Kennan asks…

I read in your blog about how you started writing the script for Pirates Who Don’t Do Anything before the bankruptcy and before the Pirates of the Caribbean movies.

How do you think the success of the pirates theme among children these days will help Big Idea’s newest film?

 That's a good question.  There are more than a few folks who think the timing of a VeggieTales pirate movie is serendipitous, considering the interest in "all things Piratey" sparked by a certain trilogy of big budget movies based on a theme park ride.  So… does that mean the veggie pirate movie is a sure thing?

Well, for starters, anyone who uses the words "movie" and "sure thing" in the same sentence doesn't have a very good feel for the film business.  The only real "sure thing" in the movie business is that you never know what's going to happen when a new film opens on a Friday night.  The veggie pirate movie could certainly benefit from an interest in pirates, but, since it's a movie based on an existing franchise, it seems likely attendence will be effected more by the level of enthusiasm for VeggieTales in general than for pirates specifically.  The success of The Simpson's Movie had much more to do with the popularity of the TV show than a widespread desire to see a cel-animated movie about a small town trapped under a glass dome due to an environmental crisis.

So I think the real question is – is VeggieTales currently popular enough across America to successfully launch a feature film?  Many fans have written me describing what they perceive as a decline in the quality of VeggieTales videos since Classic Media took over the brand in 2003.  Will that perception affect turnout for the movie?  Ask me that question January 12th.

Speaking of movies and perceptions, we just picked up Ratatouille on DVD.  That's a really nice film – wonderfully animated and gorgeous to look at.  But several blogs are abuzz with the notion that it underperformed, and rumors abound that Pixar and Disney are both concerned.  After peaking with Finding Nemo, each subsequent Pixar film has grossed less than the one before, a trend now extending through Ratatouille.  So what's happening?

Well, perhaps kids aren't as interested in visiting a world of cooking rats as they are a world of talking cars.  Perhaps the summer was too crowded with big, noisy movies for a movies about an aspiring rat chef to get much notice. 

Here's an interesting notion.  CGI films are, in one sense, "synthetic" movies – movies where every single object must be designed and constructed by an artist, as if nothing existed in the "real world" that could be placed in front of a camera.  The fun part of making "synthetic" movies is that you can take the audience places that only exist in the imagination – places they've never been before. (George Lucas has a pretty good sense of this, as his films have become increasingly "synthetic.")  The less fun part about "synthetic" movies is that as the bar gets set progressively higher (compare Toy Story to Ratatouille or Antz to Shrek 3), these movies become monstrously expensive.  Both Shrek 3 and Ratatouille cost $150 million to produce, which would have made them, just a few short years ago, among the most expensive films of all time.

So another way to look at Ratatouille is as a $150 million movie about a rat who wants to cook.  George Lucas spent not much more than that on each of the last three Star Wars movies, which took us to worlds we'd never seen populated by creatures we had never before imagined.  Pixar spent $150 million showing us a rat preparing a meal.  (Yes, I agree that Pixar's story was better crafted than George's, but let me finish my point.)  My point is, a $150 million film needs to overwhelm an audience with spectacle and scale – worlds they've never seen before.  Replace the rat with a socially-disadvantaged child, shoot live-action, and the Ratatoullie script could have been shot for $4 million – if not less.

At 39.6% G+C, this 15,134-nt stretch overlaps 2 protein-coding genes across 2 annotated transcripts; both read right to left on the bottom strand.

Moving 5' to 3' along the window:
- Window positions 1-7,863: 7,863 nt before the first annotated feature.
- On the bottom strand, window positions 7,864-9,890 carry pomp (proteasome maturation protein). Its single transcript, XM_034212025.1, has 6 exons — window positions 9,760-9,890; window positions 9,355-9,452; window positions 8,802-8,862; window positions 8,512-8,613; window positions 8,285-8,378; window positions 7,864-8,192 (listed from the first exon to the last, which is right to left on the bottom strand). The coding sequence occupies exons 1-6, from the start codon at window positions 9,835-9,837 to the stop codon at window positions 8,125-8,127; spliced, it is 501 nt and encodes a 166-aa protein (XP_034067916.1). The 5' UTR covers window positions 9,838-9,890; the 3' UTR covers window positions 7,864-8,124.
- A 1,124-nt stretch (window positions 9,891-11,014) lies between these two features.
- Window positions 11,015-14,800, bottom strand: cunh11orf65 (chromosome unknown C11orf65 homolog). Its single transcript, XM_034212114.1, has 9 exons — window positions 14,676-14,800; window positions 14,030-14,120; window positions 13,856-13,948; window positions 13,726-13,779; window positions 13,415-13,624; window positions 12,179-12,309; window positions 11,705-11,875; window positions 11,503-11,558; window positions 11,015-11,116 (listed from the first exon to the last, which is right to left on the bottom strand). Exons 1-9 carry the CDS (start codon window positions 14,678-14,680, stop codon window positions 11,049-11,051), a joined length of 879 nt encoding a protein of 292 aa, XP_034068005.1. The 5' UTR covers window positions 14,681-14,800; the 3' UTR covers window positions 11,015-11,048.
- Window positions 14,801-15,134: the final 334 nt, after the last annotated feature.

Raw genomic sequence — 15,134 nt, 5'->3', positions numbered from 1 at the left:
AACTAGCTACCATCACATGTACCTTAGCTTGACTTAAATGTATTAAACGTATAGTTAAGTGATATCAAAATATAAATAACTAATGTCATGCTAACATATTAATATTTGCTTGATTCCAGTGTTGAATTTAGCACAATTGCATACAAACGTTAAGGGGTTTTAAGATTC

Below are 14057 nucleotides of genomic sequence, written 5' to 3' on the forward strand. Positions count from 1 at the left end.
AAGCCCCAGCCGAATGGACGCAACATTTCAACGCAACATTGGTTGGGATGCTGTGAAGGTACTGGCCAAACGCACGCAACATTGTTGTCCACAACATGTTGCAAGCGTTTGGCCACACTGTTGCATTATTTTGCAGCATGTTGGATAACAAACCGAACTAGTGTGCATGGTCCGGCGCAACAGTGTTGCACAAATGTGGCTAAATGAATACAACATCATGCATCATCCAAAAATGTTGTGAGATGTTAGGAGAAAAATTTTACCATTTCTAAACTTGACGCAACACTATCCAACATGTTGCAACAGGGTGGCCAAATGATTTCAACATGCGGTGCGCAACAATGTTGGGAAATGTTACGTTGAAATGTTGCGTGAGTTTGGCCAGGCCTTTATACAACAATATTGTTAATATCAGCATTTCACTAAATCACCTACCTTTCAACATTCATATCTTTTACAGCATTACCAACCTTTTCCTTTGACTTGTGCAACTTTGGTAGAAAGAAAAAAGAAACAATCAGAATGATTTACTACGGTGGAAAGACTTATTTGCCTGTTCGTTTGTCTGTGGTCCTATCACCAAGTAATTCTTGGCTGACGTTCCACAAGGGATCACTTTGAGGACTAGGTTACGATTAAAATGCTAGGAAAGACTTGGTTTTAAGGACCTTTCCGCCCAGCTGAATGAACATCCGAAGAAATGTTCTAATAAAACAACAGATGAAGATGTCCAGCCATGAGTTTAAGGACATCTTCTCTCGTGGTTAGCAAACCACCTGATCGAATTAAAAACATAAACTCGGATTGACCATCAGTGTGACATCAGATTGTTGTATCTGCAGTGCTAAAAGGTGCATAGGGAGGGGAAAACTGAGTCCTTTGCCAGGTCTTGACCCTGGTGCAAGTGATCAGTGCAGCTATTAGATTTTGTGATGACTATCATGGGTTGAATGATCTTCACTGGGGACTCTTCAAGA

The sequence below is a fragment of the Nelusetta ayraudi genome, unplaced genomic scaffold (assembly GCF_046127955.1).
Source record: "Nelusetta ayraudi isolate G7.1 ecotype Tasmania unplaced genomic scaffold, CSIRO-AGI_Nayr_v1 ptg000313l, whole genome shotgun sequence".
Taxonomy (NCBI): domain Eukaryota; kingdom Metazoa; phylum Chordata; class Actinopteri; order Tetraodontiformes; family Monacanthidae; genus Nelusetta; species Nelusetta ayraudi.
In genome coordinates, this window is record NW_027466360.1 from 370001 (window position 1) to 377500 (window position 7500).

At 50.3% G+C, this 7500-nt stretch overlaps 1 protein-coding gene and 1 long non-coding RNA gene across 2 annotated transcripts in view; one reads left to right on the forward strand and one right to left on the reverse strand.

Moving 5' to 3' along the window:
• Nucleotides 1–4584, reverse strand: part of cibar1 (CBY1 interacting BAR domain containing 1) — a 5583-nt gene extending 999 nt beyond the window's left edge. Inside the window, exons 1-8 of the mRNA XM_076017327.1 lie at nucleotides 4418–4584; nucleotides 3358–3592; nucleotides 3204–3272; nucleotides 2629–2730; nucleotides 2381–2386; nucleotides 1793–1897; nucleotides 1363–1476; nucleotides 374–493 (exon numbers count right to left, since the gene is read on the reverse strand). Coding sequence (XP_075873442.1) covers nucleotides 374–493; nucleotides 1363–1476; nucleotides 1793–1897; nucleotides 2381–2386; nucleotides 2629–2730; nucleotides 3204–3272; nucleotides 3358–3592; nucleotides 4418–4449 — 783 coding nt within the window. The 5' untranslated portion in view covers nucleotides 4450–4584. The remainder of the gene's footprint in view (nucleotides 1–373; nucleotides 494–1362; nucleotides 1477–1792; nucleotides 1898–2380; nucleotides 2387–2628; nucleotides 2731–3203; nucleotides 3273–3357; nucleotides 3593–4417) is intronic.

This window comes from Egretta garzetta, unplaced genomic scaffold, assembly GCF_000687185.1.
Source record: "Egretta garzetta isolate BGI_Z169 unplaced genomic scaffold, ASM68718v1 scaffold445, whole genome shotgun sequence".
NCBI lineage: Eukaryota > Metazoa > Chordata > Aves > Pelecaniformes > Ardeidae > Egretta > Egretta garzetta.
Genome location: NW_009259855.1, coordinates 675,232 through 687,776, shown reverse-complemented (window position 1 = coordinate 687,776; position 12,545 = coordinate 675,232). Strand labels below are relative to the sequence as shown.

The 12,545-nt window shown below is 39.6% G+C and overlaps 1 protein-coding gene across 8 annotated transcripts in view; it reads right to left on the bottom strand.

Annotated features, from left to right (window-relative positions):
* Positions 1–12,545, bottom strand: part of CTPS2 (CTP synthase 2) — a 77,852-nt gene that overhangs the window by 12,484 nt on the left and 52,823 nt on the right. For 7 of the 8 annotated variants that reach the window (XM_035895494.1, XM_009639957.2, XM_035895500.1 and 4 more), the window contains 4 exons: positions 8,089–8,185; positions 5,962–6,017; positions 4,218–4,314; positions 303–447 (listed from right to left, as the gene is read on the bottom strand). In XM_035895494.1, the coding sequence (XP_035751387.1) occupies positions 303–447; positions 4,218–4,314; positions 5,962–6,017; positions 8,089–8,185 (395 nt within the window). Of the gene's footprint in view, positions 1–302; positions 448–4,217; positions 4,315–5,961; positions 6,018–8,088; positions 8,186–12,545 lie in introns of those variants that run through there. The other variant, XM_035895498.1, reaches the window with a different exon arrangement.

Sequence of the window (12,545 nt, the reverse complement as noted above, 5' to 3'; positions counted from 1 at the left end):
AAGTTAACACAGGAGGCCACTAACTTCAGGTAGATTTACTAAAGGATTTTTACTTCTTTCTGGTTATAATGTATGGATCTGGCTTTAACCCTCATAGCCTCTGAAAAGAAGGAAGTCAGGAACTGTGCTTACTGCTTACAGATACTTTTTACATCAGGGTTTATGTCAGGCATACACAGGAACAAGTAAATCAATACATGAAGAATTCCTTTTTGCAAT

So Pixar paid a $146 million premium to produce their film with a rat as the protagonist instead of a child.  Now, I'm not trying to pick on Pixar, I'm just making a point.  Simply producing a film "synthetically" does not mean the audience will treat it like a tentpole blockbuster. (Witness "Final Fantasy.")  Especially as more and more CGI films flood the market, further raising the bar on visual quality.  (Witness "Surf's Up," "Over the Hedge," "Open Season," etc.)

There are those who will say "story will always win in the end."  As a writer, I really wish that were true.  But the fact of the matter is, Pirates of the Carribean 2 and 3, Transformers, Spiderman 3, Star Wars Episodes 2 & 3… all outperformed Ratatouille.  Heck, Shrek 2 is among the top 5 grossing films of all time.  "Story always wins?"  Apparently not!

So what are we to learn from all this?  It isn't just about story.  If your film has the budget of a tentpole blockbuster, it needs to feel like a tentpole blockbuster.  Even the trailers.  And no matter how great the story is, a trailer featuring a rat in a French restaurant does not feel like a tentpole blockbuster.  Shia LaBouf running from giant robots does.  Small rat cooking doesn't.

Which brings me back to The Pirates Who Don't Do Anything, a small "synthetic" film based on a children's video series.  Does it stand a chance?  Is there an audience for "small" CGI films in a world awash with $150 million spectaculars?  "There's always room for small films," you say, "just look at Napoleon Dynamite, or Facing the Giants, for heaven's sake!"

Yes, but Napoleon Dynamite was produced for $400,000.  Facing the Giants – $100,000.  A CGI feature film of any quality cannot be produced for much less than $10 million, which doesn't really make it a "small film" in the economic sense of the word.  So is there a place in the world for "small" CGI films?

Honestly?  I hope so, but I have no idea.  Ask me January 12th!